Irene and Arthur Schnasse, young workers like herself, were her travelling companions, with Mrs. Cammack, superintendent of the Friends' Mission working in Honduras, in charge of the party. She was a real sport, reported Joy who shared her cabin, and after trying to hold daily classes in Spanish for her younger companions eventually gave up when she realised how tired they were, and took them on sight-seeing trips ashore whenever possible. It was she who awakened Joy, very early on the morning of the tenth day aboard, to get her first glimpse of Honduras.
'Look, Joy! Honduras!' she called, and Joy jumped out of bed to run to the porthole. The boat was moving slowly into the Bay of Ampala among islands so brilliantly green they looked like an emerald necklace. On one side of the boat the moon flung a metallic-like silver pathway along the waters of the estuary, while on the other side the rising sun cast her prisms of light into the sky 'with such an effect that it looked as if she were pouring out jewels of opal, ruby, diamond and pearl...' Joy did not lack words to paint the picture in glowing colours, nor did she miss the humour of a breath-taking launch trip between the islands in a rainstorm made hilarious by Arthur's chivalrous efforts to protect three women with a raincoat held out with one hand and a big black umbrella uplifted in the other. Impressions and descriptions came tumbling off her pen as she re-lived the seven-hour journey inland on the springless wooden seat of a road-worn bus, with its compensations of beauty, green hills everywhere, and a gorgeous sunset. 'I think of Carrie Jacobs Bond's poem,' she wrote.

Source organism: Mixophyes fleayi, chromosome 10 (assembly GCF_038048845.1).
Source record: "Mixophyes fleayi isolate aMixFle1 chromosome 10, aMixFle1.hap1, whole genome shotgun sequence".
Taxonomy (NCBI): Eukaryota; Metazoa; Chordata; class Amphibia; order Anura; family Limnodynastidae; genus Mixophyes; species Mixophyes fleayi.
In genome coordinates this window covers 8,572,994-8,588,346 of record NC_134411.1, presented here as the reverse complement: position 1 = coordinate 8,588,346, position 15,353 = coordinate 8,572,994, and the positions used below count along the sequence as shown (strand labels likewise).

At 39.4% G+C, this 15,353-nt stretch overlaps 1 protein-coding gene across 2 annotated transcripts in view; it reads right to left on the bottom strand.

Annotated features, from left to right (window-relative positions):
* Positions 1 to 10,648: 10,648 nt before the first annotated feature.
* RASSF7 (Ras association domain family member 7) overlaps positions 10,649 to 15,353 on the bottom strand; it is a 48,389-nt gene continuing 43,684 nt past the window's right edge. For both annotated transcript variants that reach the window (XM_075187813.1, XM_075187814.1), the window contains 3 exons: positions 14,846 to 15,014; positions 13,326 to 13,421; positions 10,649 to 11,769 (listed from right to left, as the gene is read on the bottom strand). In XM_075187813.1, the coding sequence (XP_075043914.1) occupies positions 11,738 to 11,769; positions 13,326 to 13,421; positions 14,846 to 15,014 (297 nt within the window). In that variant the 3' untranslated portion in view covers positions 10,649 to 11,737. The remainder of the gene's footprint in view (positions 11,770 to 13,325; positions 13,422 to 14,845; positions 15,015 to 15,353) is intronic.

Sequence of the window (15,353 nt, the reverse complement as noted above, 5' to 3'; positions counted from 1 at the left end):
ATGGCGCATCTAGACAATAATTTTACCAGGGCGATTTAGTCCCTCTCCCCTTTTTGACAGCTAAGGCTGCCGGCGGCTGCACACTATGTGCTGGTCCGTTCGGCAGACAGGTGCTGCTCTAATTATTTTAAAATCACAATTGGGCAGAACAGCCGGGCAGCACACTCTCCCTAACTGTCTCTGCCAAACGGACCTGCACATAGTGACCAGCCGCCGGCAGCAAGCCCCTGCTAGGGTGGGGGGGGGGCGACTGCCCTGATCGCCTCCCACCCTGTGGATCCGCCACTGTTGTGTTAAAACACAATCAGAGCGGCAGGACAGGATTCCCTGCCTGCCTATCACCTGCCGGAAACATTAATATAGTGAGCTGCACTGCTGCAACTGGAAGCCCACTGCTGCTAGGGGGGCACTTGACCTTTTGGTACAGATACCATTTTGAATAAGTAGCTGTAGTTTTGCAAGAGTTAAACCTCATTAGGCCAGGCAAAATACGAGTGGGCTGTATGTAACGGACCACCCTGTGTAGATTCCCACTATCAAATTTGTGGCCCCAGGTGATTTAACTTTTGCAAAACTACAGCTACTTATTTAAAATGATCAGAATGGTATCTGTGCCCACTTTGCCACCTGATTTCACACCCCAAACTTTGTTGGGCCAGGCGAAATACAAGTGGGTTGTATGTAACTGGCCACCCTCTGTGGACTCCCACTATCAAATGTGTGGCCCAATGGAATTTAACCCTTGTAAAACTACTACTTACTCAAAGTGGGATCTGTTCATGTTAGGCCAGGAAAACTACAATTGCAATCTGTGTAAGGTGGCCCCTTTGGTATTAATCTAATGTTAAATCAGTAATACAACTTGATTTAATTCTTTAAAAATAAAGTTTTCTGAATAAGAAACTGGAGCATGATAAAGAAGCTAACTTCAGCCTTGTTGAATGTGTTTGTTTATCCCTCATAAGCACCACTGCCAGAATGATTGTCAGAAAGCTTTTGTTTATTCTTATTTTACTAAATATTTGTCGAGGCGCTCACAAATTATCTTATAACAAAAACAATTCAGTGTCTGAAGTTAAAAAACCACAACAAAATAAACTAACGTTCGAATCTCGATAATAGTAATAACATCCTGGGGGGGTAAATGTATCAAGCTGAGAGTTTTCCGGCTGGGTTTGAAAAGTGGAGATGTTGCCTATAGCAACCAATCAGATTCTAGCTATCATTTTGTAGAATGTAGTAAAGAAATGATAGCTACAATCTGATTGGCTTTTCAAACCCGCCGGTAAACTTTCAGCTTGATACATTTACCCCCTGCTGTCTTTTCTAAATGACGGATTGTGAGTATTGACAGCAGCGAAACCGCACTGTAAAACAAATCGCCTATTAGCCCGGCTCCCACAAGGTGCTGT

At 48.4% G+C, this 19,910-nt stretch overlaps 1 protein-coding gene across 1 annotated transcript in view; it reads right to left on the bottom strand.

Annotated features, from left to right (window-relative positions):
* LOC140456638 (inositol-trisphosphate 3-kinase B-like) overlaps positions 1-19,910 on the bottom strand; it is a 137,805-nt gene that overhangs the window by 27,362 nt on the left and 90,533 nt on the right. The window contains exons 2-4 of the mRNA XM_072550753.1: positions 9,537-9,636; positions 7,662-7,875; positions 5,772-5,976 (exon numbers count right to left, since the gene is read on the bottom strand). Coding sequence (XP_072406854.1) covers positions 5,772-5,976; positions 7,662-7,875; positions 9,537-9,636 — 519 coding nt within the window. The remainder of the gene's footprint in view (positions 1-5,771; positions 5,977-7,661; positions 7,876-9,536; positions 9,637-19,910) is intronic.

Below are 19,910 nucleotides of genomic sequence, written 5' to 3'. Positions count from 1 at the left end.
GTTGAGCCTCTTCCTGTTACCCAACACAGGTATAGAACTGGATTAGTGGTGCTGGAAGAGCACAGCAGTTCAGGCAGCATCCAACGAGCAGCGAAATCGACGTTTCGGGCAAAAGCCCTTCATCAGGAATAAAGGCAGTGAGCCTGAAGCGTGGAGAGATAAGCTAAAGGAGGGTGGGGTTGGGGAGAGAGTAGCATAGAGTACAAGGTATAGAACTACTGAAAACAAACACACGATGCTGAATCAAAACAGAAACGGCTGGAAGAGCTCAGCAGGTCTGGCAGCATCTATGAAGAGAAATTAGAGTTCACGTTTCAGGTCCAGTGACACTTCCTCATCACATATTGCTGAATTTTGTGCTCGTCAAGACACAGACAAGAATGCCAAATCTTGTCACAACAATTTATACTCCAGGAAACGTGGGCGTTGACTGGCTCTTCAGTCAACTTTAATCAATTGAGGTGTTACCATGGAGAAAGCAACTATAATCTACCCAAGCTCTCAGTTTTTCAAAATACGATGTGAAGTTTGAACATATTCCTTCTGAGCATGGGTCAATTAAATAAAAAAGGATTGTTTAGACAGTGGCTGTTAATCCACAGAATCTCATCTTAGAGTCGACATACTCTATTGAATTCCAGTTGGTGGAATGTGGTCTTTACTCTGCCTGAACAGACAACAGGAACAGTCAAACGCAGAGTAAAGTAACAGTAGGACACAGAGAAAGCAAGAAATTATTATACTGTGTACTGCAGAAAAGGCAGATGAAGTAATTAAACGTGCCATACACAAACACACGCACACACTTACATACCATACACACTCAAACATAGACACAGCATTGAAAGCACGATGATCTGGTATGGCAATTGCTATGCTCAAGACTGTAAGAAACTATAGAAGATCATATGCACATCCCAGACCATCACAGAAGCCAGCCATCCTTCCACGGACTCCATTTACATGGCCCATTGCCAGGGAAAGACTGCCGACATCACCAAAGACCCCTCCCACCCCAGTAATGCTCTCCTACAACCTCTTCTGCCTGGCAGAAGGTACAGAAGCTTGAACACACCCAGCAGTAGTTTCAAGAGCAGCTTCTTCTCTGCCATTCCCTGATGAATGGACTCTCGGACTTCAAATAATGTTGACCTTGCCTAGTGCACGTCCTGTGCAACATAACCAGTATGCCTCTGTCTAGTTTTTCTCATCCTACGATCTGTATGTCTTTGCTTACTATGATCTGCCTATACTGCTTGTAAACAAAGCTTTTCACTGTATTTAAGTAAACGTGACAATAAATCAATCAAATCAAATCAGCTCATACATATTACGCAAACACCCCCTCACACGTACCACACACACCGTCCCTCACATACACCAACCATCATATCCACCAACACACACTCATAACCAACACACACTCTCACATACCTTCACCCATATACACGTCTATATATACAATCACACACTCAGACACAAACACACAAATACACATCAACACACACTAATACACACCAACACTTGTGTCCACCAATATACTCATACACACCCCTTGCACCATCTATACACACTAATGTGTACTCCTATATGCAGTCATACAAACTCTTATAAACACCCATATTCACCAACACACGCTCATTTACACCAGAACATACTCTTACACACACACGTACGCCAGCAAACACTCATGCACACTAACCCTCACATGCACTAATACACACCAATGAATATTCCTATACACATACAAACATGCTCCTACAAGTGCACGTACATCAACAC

Dear God, how kind you are to me, To give me all earth's beauties free!
On arrival about midnight Tegucigalpa the capital looked very unattractive by contrast. A crowded little city with narrow cobbled streets bounded by gloomy, windowless walls, it had a prison-like aspect. 'I must confess I was a little disappointed. I don't know why, but I had always connected foreign mission work with the open fields.' But disappointment was soon swallowed up in the excitement of welcome. 'We immediately went into church and had a prayer meeting -- in Spanish, of course, except for us newcomers. We are the foreigners here, and green ones too, I can assure you... It is good for us to get the tables turned. They sang a song which tells about the time when those from every nation will be gathered Home, and one line says that even the white people will be there. So take hope!'